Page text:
Our resident 303 fiend William Warren paid a visit to the final ever edition of the popular ‘I Love Acid’ night at Corsica Studios-ruminating on the current state of the genre and taking time to chat to its founder Josh Docherty about his plans for the future.
The Roland TB-303 is the most famous synthesizer that has ever existed. It is recognisable to almost everyone with an interest in electronic music. It’s even recognisable to many who don’t. Last year I was at an Acid night with a mate who ‘doesn’t really listen to dance music’. He told me that if anyone asked him what he thought of the music he knew nothing about that he’d “smile a lot and talk about how squelchy everything sounds”. It’s because the TB-303 has become so instantly recognisable that it has been upgraded to a rarity in electronic music. It is an instrument. Just as classical composers will turn to their piano or bassoon to get a distinct sound any producer who seeks that Acid sound has one place to turn. This isn’t to say that other bits of kit aren’t instruments; it’s just that with the ever flexible range of sounds most synthesizers can produce the majority are left without a sonic identity. That is why Acid is so unique.
It’s not just the distinct sound TB-303 that has kept Acid in vogue for so many years. The iconography, aesthetic and even fashion attached to the sound, has given the genre a cultural identity of its own. One only needs to view the iconic yellow smiley on a club night’s poster to know what you’re getting yourself in for. Of course producers from many different genres have borrowed the TB-303 to incorporate into their music. Everyone from Aphex Twin to Tin Man have made whole albums dedicated the little silver box. Even pop stars Rhianna and LMFAO have incorporated the instrument into their music (unfortunately I’m yet to find a pisstaking Acid remix of the inappropriately named pop group 3OH!3). It’s precisely because of this dilution of the Acid sound that night’s that focus exclusively on the original Chicago Acid House sound need to exist. I Love Acid was one of those nights. I went along to the last ever I Love Acid to see how whether the spirit of the summers of love were still alive.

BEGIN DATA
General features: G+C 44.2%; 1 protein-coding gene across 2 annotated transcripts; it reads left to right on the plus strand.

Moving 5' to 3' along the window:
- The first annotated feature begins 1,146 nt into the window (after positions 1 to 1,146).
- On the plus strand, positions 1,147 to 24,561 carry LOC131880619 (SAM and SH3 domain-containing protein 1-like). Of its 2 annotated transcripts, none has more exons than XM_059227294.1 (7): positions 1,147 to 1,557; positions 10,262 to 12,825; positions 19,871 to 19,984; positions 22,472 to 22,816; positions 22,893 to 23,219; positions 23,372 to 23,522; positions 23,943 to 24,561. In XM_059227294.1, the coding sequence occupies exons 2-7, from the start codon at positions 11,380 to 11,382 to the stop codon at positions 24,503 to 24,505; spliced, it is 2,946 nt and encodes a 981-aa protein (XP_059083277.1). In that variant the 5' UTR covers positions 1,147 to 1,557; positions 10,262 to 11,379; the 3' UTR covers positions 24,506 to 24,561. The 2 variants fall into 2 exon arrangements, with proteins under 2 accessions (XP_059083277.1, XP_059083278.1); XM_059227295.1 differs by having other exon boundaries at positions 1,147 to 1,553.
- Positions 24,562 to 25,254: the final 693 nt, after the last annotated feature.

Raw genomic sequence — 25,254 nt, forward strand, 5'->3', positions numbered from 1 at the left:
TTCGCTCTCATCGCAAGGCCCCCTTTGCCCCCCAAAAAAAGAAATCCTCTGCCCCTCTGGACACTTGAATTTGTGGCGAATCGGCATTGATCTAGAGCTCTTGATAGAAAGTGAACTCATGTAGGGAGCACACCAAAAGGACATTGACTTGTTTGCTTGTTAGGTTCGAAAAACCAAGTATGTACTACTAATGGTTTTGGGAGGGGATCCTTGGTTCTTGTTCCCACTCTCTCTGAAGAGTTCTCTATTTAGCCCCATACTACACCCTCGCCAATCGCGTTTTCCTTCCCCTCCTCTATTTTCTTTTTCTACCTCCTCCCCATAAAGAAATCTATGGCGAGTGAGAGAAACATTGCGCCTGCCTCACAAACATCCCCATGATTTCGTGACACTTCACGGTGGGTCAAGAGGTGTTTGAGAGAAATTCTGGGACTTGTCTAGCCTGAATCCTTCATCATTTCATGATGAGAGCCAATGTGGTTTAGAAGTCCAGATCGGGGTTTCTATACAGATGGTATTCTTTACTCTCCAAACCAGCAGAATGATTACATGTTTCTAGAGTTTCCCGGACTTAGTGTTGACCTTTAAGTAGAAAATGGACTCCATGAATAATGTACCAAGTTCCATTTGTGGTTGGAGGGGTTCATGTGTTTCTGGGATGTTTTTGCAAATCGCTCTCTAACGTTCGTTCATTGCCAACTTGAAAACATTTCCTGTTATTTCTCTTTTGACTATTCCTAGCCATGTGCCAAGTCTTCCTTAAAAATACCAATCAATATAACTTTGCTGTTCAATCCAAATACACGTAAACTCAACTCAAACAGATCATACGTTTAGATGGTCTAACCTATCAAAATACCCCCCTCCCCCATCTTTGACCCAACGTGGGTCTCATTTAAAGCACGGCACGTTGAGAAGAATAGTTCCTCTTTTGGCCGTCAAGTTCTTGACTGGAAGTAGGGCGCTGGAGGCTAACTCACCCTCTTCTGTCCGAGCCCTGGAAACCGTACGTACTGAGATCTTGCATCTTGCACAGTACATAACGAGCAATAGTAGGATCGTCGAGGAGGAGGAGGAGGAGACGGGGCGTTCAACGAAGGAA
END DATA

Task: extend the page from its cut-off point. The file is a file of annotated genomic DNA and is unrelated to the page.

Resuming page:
We Love Acid
‘I Love Acid’s’ aim was an ambitious one, to ‘blend classic Acid house, jacking Chicago house and Detroit techno anthems’. Promoter Josh Doherty; of AGT Rave Cru and Posthuman fame, set up the night partially to appeal to a wider audience of clubbers. He says that they get a good mix of young and old people through the doors every month ranging from East London hipsters to people who have been following the scene from the very beginning. The diversity of the crowd is matched by the diversity of the acts that have performed at I Love Acid. ‘Braindance’ veteran Luke Vibert (who’s track ‘I Love Acid’ inspired the night’s name) appears alongside new-school Acid House producers Shadow Dancer. It’s not simply DJ sets at I Love Acid though, there’s a push for artists to perform live with real 303′s and vintage drum machines too. This represents a wider trend of promoters seeking live acts because clubbers are once again appreciating the talent and artistry that goes into live performance.
Despite the diverse crowd at the night there’s something decidedly uncool about pure Acid House. While this may initially sound like a criticism it’s in fact of great benefit to the scene. The club is completely free of wannabe trend setters there to jump on the next big thing. Everyone there has a genuine passion for Acid House. As Josh told me, “A lot of women come out and enjoy our nights because they don’t get pressured by guys there. No one comes to our nights to pull; they’re there for the music.” One might also think that it’d be chock a block full of ageing ravers keen to relive the glory days of the late 80’s a la Tom Tom’s. This isn’t the case in the slightest. I had an endearing email conversation before the night with a young promoter who’d wanted to go to the night since it first started, but only could now as he’d been waiting to turn eighteen. The night had the most encouraging crowd I’d seen… pretty much ever! Acid has an actively engaged and vibrant community.